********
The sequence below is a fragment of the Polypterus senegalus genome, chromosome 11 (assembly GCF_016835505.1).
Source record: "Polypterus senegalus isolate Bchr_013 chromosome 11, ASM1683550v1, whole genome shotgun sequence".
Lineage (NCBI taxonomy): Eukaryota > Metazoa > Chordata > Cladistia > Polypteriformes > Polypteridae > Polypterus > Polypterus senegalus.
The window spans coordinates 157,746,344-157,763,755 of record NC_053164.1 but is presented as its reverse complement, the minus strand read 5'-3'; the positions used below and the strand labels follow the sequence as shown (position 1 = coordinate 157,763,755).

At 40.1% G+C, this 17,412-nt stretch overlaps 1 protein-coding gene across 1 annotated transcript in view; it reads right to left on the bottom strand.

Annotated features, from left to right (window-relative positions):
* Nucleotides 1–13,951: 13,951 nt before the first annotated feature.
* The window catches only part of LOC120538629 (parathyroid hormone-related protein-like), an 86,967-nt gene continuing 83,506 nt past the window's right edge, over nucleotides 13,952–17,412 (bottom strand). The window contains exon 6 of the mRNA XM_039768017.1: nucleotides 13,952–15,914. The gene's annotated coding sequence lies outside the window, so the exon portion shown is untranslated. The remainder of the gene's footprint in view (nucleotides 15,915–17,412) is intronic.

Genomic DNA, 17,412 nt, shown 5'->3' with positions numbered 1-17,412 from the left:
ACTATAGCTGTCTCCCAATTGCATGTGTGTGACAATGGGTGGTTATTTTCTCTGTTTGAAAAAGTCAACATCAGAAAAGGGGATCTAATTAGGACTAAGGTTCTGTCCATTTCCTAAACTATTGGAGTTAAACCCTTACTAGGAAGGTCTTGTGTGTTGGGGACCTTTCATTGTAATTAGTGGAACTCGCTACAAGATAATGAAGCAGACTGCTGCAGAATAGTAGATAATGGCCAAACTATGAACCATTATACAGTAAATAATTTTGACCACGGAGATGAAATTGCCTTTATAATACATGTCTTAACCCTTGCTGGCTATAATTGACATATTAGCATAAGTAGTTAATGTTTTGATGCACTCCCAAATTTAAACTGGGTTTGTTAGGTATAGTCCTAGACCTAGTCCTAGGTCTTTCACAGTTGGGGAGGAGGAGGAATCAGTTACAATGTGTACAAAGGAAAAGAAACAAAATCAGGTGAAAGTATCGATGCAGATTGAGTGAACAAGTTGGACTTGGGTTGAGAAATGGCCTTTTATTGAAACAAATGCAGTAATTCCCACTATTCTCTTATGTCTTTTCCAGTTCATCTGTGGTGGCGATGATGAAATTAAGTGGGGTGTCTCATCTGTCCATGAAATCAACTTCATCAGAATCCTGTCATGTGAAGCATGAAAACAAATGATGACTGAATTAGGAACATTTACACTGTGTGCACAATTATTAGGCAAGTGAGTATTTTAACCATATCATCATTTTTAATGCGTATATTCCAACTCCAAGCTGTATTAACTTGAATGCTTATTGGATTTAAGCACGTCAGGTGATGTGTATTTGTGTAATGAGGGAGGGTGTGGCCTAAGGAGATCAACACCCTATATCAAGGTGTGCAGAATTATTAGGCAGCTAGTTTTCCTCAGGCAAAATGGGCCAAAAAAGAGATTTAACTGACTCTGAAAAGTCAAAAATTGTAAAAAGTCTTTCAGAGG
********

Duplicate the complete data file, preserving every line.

The sequence below is a fragment of the Polypterus senegalus genome, chromosome 11 (assembly GCF_016835505.1).
Source record: "Polypterus senegalus isolate Bchr_013 chromosome 11, ASM1683550v1, whole genome shotgun sequence".
Lineage (NCBI taxonomy): Eukaryota > Metazoa > Chordata > Cladistia > Polypteriformes > Polypteridae > Polypterus > Polypterus senegalus.
The window spans coordinates 157,746,344-157,763,755 of record NC_053164.1 but is presented as its reverse complement, the minus strand read 5'-3'; the positions used below and the strand labels follow the sequence as shown (position 1 = coordinate 157,763,755).

At 40.1% G+C, this 17,412-nt stretch overlaps 1 protein-coding gene across 1 annotated transcript in view; it reads right to left on the bottom strand.

Annotated features, from left to right (window-relative positions):
* Nucleotides 1–13,951: 13,951 nt before the first annotated feature.
* The window catches only part of LOC120538629 (parathyroid hormone-related protein-like), an 86,967-nt gene continuing 83,506 nt past the window's right edge, over nucleotides 13,952–17,412 (bottom strand). The window contains exon 6 of the mRNA XM_039768017.1: nucleotides 13,952–15,914. The gene's annotated coding sequence lies outside the window, so the exon portion shown is untranslated. The remainder of the gene's footprint in view (nucleotides 15,915–17,412) is intronic.

Genomic DNA, 17,412 nt, shown 5'->3' with positions numbered 1-17,412 from the left:
ACTATAGCTGTCTCCCAATTGCATGTGTGTGACAATGGGTGGTTATTTTCTCTGTTTGAAAAAGTCAACATCAGAAAAGGGGATCTAATTAGGACTAAGGTTCTGTCCATTTCCTAAACTATTGGAGTTAAACCCTTACTAGGAAGGTCTTGTGTGTTGGGGACCTTTCATTGTAATTAGTGGAACTCGCTACAAGATAATGAAGCAGACTGCTGCAGAATAGTAGATAATGGCCAAACTATGAACCATTATACAGTAAATAATTTTGACCACGGAGATGAAATTGCCTTTATAATACATGTCTTAACCCTTGCTGGCTATAATTGACATATTAGCATAAGTAGTTAATGTTTTGATGCACTCCCAAATTTAAACTGGGTTTGTTAGGTATAGTCCTAGACCTAGTCCTAGGTCTTTCACAGTTGGGGAGGAGGAGGAATCAGTTACAATGTGTACAAAGGAAAAGAAACAAAATCAGGTGAAAGTATCGATGCAGATTGAGTGAACAAGTTGGACTTGGGTTGAGAAATGGCCTTTTATTGAAACAAATGCAGTAATTCCCACTATTCTCTTATGTCTTTTCCAGTTCATCTGTGGTGGCGATGATGAAATTAAGTGGGGTGTCTCATCTGTCCATGAAATCAACTTCATCAGAATCCTGTCATGTGAAGCATGAAAACAAATGATGACTGAATTAGGAACATTTACACTGTGTGCACAATTATTAGGCAAGTGAGTATTTTAACCATATCATCATTTTTAATGCGTATATTCCAACTCCAAGCTGTATTAACTTGAATGCTTATTGGATTTAAGCACGTCAGGTGATGTGTATTTGTGTAATGAGGGAGGGTGTGGCCTAAGGAGATCAACACCCTATATCAAGGTGTGCAGAATTATTAGGCAGCTAGTTTTCCTCAGGCAAAATGGGCCAAAAAAGAGATTTAACTGACTCTGAAAAGTCAAAAATTGTAAAAAGTCTTTCAGAGG